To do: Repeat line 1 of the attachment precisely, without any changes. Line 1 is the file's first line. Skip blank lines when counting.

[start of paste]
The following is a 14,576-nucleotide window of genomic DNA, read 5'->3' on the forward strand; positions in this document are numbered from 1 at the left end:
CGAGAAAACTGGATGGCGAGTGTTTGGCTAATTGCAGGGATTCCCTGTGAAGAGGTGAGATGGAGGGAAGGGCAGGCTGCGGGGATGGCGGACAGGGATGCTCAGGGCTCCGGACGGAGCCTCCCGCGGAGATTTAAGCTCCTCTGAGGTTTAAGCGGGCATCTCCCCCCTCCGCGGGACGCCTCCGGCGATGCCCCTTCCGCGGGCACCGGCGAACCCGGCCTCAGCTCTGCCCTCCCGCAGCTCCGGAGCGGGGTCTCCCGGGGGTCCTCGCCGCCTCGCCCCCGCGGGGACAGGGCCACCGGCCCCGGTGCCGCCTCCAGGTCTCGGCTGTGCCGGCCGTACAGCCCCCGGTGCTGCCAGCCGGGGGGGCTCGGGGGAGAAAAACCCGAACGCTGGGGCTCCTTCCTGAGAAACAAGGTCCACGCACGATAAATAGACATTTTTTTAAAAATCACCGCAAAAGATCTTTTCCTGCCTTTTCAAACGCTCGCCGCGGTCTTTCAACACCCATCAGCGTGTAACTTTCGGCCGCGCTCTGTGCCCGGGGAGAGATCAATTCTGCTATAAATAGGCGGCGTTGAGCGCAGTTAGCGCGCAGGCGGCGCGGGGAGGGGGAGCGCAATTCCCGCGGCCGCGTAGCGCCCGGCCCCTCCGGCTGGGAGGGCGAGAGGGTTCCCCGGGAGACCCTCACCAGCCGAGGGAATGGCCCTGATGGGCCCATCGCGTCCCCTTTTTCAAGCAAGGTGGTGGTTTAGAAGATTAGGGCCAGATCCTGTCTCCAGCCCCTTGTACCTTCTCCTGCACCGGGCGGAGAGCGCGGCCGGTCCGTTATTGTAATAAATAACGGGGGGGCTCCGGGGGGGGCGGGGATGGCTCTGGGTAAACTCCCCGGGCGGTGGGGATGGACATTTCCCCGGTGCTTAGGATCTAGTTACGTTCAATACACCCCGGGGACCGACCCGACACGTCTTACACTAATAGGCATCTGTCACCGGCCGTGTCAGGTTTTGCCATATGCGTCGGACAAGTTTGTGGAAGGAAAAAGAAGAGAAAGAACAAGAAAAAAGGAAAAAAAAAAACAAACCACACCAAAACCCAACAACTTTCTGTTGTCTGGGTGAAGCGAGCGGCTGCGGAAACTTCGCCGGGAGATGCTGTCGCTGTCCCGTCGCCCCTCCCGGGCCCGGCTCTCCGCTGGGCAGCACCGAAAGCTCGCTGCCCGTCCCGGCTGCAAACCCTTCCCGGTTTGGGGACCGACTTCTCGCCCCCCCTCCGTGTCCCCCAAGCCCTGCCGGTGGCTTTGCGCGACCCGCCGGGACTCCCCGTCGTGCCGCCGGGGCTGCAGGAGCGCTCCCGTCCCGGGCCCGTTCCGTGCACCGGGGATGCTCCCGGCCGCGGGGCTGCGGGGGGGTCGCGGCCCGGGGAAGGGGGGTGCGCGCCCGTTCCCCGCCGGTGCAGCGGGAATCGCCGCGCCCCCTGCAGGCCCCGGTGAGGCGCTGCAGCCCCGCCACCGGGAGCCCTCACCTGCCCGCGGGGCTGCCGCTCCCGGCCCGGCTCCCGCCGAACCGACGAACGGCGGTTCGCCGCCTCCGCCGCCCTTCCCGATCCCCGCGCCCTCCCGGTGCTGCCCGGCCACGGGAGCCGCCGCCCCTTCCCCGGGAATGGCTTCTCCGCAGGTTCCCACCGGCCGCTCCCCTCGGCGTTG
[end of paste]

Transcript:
The following is a 14,576-nucleotide window of genomic DNA, read 5'->3' on the forward strand; positions in this document are numbered from 1 at the left end: